Tony Bennett & Diana Krall

Love Is Here To Stay

Part of the reason that Tony Bennett, 92, has remained artistically vital over the decades is his willingness to work with unexpected vocal partners, as evidenced by A Wonderful World (his 2002 collaboration with K.D. Lang), Cheek To Cheek (his 2014 release with Lady Gaga) and his series of Duets albums (which included contributions from Paul McCartney, Aretha Franklin, Amy Winehouse and Marc Anthony). On Bennett’s new album—devoted to the compositions of George and Ira Gershwin—his vocal partner is of the more expected variety, given her long history of interpreting the Great American Songbook: Diana Krall. Bennett and Krall have, in fact, recorded duets before, on his albums Playin’ With My Friends: Bennett Sings The Blues (2001) and Duets: An American Classic (2006). But Love Is Here To Stay marks their first album-length collaboration. One unusual twist here is that Krall doesn’t play piano on the session, instead focusing on vocal duets with the master, while the instrumentation is provided by pianist Bill Charlap’s impeccable trio. The result is a gem that showcases not only the longevity of the material, but of Bennett himself, who found fame after serving in the Army during World War II.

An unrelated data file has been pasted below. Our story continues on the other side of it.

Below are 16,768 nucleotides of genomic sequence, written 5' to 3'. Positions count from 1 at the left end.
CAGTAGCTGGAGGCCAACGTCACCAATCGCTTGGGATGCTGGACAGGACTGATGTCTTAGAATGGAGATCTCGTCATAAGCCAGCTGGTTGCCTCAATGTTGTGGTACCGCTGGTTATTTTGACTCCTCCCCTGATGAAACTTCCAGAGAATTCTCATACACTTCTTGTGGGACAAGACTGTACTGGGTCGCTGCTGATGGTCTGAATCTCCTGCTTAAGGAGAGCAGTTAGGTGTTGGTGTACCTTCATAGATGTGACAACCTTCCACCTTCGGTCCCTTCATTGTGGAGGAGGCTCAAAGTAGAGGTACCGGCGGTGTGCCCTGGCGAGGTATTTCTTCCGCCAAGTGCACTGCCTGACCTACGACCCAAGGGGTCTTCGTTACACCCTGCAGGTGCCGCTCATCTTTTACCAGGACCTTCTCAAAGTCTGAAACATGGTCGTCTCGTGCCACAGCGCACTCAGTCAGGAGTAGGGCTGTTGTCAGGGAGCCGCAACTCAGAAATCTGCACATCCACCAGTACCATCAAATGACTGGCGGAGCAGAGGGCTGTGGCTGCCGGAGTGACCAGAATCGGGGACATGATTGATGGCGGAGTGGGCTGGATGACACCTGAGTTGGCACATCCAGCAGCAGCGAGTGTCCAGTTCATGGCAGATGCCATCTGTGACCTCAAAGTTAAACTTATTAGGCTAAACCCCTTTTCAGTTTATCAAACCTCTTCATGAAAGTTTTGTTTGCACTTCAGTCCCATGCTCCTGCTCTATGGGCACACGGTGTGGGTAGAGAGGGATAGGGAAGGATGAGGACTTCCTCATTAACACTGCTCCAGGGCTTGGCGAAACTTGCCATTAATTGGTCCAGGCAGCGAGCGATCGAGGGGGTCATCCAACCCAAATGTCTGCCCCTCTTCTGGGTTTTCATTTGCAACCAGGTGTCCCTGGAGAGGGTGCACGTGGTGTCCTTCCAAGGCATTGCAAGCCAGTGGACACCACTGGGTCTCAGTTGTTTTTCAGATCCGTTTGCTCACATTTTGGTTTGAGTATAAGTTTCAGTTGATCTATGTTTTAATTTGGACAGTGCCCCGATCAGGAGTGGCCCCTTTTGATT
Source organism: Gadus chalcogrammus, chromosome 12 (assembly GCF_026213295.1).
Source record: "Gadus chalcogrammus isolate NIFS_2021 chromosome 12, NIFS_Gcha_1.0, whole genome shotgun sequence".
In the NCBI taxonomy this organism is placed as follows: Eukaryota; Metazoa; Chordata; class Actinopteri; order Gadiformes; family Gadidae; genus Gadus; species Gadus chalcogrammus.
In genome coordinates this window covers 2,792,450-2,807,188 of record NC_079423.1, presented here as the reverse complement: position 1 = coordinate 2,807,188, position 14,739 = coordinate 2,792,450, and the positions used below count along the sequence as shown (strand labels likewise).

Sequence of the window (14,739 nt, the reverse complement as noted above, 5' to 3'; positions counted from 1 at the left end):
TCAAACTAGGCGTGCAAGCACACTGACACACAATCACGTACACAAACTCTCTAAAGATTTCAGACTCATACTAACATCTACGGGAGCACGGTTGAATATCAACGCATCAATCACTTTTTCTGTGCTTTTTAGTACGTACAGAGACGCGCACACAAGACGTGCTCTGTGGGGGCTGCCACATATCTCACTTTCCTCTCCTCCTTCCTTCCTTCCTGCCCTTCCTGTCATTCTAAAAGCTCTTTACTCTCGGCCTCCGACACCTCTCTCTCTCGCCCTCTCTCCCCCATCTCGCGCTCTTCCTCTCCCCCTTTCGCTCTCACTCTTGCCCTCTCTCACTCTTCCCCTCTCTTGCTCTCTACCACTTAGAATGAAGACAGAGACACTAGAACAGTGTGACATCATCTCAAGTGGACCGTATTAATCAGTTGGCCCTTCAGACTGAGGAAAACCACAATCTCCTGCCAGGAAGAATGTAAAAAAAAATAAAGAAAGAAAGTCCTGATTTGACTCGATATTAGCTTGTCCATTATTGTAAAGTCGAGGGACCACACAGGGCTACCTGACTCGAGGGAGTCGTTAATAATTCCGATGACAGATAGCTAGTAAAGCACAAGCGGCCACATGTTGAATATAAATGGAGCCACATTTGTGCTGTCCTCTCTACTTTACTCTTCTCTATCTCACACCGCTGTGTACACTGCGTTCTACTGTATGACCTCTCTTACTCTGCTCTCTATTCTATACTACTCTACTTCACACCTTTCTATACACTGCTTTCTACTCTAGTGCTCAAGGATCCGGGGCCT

Bennett and Krall offer 10 delightful duets—including “I Got Rhythm,” “Do It Again” and “Nice Work If You Can Get It”—and each vocalist delivers one solo rendition; his is “Who Cares?” and hers is “But Not For Me.” Just as salt and pepper can work together in a recipe, Bennett’s authoritative vocals and Krall’s more delicate delivery complement each other, and several tunes conclude with a delicious bit of unison singing. On the album opener, “’S Wonderful,” there’s a brief segment in which Krall very quietly scats beneath Bennett’s lead vocal. That moment, along with Bennett’s chuckle at the end of “I’ve Got A Crush On You,” illustrates the singers’ chemistry and camaraderie. On “Somebody Loves Me,” there’s a slight reversal of typical roles, as Krall is more exuberant and Bennett is more subdued. These vocalists’ performances are a master class in the art of listening, reacting and then listening even more closely before responding. A swinging version of “My One And Only” features Charlap’s fluid pianism, drummer Kenny Washington’s compelling brushwork and a sturdy bass line from Peter Washington. It also features the type of clever lyrics that made Ira Gershwin such an important partner to George: “I tell you, I’m not asking any miracle/ It can be done, it can be done/ I know a clergyman who will grow lyrical/ And make us one, and make us one.”

Hardcore Gershwin fans might want to seek out the Target Exclusive version of this album, which contains two additional solo tracks: Bennett’s reading of “Oh, Lady Be Good!” and Krall’s rendition of “How Long Has This Been Going On?”